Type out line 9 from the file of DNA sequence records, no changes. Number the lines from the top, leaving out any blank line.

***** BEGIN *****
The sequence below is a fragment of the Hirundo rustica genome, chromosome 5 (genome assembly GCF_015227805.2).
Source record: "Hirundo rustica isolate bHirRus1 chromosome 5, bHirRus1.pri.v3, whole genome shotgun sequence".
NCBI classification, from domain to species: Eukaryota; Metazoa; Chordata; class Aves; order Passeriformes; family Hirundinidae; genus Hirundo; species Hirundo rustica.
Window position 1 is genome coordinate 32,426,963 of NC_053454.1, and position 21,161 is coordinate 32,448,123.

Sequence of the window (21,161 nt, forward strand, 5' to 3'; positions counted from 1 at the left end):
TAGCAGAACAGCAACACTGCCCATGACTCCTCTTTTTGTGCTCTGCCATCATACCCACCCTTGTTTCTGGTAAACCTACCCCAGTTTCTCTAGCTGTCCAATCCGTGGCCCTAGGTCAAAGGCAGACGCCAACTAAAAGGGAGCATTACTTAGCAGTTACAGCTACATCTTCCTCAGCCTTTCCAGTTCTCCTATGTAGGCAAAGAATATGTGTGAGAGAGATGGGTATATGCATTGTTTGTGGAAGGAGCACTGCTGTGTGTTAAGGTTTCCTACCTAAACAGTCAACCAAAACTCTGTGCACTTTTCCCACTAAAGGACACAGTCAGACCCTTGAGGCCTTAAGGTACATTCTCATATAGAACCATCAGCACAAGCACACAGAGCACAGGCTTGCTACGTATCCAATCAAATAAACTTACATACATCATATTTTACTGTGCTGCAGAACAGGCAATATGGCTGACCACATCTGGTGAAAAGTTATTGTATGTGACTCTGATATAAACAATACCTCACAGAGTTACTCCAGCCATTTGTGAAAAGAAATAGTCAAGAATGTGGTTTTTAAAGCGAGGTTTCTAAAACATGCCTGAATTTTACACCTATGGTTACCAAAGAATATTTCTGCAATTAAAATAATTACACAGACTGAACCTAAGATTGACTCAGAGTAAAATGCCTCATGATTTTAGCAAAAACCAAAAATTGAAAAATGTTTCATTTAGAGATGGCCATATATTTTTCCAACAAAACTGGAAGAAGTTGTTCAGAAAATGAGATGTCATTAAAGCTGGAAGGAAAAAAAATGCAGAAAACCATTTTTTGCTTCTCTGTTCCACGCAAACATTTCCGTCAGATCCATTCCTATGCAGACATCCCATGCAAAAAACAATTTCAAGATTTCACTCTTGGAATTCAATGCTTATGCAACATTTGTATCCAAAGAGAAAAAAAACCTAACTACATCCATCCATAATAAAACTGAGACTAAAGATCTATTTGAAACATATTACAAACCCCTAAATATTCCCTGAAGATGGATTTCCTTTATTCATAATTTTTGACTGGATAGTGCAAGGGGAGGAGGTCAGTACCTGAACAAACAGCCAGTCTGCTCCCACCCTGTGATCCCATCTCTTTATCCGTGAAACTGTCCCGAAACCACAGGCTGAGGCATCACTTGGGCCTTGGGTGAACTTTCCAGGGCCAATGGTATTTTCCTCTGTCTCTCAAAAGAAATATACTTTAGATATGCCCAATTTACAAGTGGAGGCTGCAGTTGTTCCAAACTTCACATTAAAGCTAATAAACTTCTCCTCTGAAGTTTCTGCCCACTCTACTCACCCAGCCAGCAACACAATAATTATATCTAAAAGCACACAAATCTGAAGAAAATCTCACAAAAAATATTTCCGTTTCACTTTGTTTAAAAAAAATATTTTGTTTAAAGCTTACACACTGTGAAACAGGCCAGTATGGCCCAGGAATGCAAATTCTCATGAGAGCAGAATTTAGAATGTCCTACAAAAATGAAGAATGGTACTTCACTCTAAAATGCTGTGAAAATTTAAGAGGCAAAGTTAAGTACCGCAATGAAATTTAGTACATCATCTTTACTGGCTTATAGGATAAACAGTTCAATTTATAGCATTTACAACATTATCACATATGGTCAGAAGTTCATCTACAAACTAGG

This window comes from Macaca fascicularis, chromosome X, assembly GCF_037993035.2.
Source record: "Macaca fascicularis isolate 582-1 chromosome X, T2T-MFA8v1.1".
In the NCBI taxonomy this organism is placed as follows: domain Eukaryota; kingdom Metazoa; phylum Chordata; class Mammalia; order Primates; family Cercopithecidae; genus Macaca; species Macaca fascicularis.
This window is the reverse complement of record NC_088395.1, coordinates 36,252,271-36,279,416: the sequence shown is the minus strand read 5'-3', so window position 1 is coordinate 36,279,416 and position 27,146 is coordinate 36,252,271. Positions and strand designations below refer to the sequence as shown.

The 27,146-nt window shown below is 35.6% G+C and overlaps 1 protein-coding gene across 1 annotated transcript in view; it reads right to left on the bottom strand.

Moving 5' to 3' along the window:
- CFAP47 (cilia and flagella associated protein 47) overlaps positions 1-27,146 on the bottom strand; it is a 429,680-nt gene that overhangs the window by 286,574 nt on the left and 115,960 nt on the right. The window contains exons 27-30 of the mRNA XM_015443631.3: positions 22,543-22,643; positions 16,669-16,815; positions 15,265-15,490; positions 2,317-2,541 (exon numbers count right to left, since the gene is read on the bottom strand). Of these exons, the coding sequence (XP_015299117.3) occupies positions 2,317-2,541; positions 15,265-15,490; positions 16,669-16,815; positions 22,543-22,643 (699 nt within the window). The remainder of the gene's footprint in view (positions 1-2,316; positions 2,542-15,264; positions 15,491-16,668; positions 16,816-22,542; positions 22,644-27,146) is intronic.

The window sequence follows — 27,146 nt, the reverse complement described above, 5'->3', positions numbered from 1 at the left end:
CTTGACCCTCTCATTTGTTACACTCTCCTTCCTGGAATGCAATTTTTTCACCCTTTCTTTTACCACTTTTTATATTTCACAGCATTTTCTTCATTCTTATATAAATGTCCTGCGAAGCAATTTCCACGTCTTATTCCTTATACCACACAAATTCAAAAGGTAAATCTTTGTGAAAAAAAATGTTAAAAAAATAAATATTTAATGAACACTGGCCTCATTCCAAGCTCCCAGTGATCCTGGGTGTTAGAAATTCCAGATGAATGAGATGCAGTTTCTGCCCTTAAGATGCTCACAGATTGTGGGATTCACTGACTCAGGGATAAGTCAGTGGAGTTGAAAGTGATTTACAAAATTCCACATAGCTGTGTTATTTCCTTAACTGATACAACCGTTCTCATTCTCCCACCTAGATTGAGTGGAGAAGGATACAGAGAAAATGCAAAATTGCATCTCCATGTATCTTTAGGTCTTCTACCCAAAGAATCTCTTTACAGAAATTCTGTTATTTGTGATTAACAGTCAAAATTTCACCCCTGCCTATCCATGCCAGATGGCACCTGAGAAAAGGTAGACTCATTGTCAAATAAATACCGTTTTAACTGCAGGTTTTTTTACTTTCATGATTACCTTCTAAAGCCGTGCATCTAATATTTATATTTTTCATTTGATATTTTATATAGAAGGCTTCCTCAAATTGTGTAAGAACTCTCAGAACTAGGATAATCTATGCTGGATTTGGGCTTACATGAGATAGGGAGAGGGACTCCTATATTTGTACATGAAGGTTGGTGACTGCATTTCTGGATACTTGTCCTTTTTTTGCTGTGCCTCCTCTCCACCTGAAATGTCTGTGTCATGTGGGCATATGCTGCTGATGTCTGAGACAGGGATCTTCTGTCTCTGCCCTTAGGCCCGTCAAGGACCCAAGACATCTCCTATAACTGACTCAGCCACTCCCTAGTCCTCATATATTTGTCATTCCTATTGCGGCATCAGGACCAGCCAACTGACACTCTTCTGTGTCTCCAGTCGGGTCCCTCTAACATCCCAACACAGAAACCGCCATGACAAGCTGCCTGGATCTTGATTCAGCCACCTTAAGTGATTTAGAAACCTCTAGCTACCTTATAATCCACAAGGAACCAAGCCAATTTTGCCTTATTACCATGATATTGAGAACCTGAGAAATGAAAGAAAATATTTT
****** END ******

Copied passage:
In the NCBI taxonomy this organism is placed as follows: domain Eukaryota; kingdom Metazoa; phylum Chordata; class Mammalia; order Primates; family Cercopithecidae; genus Macaca; species Macaca fascicularis.